President Obama used a campaign-style trip to Texas on Wednesday to rally liberals on his sputtering health care law, calling it a system of “universal health care” and calling out Texas Republicans for, he said, denying health insurance to 1 million state residents.
For decades, liberals have dreamed of a “universal health care” system in America and Mr. Obama used that phrase, which he rarely does, in telling a group of volunteers that, under his leadership, it has become a reality.
“We were able to get it done in part because of grass-roots folks like you that fought so hard to make sure we were able to deliver on universal health care,” the president told a group at Dallas’ Temple Emanu-El, where volunteers are working to educate residents about the health care exchange programs established under Obamacare.
“That’s what this is all about,” Mr. Obama said. “Ultimately, all the politics, all the chatter, sometimes leaves out the fact that the system we had, the status quo, just wasn’t working.”
Mr. Obama later took direct aim at two of the state’s most notable Republicans: Gov. Rick Perry and first-term Sen. Ted Cruz, accusing them of being blinded by “ideology.” At a $15,000-per-person Democratic Party fundraiser Wednesday evening, he blasted Mr. Cruz over the recent government shutdown and took shots at Mr. Perry for refusing to expand Medicaid, as Obamacare allows.
The president said there are a “whole lot of good and decent Republicans,” but suggested Mr. Cruz is not among them.
“Right now, there’s a group that — and a few of them are from Texas — who just aren’t willing to do the hard work and compromise necessary to move the country forward,” he said.
He never mentioned Mr. Cruz by name, but at one point referred to “one senator from Texas” when discussing the shutdown and the debate over raising the national debt ceiling.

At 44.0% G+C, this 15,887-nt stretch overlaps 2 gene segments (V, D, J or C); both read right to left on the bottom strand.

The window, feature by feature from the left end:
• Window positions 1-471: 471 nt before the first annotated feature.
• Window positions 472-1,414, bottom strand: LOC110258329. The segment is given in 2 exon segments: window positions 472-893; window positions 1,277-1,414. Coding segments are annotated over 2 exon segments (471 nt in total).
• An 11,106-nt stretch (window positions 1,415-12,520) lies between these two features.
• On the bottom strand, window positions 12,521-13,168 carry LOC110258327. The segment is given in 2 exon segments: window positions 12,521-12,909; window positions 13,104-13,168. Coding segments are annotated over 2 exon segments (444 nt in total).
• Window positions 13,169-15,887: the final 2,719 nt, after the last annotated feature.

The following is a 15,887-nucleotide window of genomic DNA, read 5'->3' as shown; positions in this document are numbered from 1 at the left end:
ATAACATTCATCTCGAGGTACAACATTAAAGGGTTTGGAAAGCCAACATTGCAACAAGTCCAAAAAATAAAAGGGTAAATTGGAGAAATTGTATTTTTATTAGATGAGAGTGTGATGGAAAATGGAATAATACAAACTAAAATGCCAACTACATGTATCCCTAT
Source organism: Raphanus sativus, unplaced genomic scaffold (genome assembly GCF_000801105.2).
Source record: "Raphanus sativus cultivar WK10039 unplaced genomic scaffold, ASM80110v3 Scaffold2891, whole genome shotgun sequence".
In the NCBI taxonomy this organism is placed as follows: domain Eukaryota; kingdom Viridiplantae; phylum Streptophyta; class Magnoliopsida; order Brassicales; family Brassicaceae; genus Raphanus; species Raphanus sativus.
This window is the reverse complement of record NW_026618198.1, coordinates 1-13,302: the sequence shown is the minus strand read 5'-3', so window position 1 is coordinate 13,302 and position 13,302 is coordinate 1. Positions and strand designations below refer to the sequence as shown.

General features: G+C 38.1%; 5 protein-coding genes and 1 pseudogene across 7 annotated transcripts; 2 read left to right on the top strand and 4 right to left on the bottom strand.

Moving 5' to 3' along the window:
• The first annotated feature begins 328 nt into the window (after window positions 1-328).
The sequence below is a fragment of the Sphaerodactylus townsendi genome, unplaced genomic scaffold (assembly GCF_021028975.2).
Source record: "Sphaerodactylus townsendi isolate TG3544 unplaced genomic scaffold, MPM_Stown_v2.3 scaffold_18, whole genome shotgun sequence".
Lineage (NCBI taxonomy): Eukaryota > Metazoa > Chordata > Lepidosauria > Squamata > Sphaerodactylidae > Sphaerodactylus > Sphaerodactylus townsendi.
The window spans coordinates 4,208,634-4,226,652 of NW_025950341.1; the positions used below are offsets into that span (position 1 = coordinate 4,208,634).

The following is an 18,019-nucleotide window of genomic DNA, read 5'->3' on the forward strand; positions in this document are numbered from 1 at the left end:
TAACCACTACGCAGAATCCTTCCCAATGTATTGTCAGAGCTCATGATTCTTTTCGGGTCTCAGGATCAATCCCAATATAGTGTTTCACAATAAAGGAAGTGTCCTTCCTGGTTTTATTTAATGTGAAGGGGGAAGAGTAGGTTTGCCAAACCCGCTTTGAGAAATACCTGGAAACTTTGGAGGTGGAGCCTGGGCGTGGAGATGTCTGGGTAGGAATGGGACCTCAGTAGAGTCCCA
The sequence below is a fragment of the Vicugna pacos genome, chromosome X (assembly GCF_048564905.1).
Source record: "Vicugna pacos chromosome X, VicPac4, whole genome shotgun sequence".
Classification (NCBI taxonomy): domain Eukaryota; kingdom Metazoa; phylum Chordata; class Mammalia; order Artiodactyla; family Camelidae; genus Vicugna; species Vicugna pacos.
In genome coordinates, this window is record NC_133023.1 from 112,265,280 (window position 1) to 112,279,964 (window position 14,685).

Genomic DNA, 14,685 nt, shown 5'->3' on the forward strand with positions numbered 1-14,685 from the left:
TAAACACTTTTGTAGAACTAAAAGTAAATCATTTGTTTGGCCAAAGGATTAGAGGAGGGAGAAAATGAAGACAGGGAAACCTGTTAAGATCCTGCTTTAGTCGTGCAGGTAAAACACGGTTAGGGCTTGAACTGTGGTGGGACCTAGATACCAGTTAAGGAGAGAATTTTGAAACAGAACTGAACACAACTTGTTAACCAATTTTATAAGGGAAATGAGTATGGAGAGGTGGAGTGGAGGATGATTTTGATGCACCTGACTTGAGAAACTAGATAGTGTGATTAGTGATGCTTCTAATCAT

Mr. Obama then turned his attention to Mr. Perry, saying the governor’s stance is nothing more than “bullheadedness.”
“It’s a good deal for the state of Texas. … The only reason we’re not doing it is ideology,” Mr. Obama said. “If the governor and the Legislature chose to do so, right now they could insure 1 million people right here in Texas.”
As a result of last year’s Supreme Court decision on Obamacare, states can opt out of Medicaid expansion, a key part of the health care reform law.
Although Mr. Obama’s health care law requires all Americans to buy insurance or face fines, the system is built on private companies offering coverage to individuals or groups of consumers and thus is far from the kind of Canadian or European system the phrase “universal health care” connotes. Such systems — also called “single payer” — usually consist of one national government entity paying for and providing care for all citizens.
Mr. Obama long has been a supporter of such a system, saying that, if he were starting from scratch, he would create a single-payer health care system for all Americans.
That option was never seriously considered either while Mr. Obama was campaigning or since took office, but some suspicious conservatives have said the Affordable Care Act was designed all along to be a step toward universal, single-payer health care.
Indeed, since the glitch-plagued HealthCare.gov went live Oct. 1, some liberal supporters of a single-payer system have claimed vindication in having said that a half-measure such as Obamacare wouldn’t work and that the U.S. needs to extend health care to all through existing programs such as Medicare.
“There’s a deep irony to this. Had Democrats stuck to the original Democratic vision and built comprehensive health insurance on Social Security and Medicare, it would have been cheaper, simpler, and more widely accepted by the public,” Robert Reich, secretary of labor under President Clinton and now a professor at the University of California, Berkeley, wrote in a recent blog for The Huffington Post.
• Ben Wolfgang can be reached at email@example.com.
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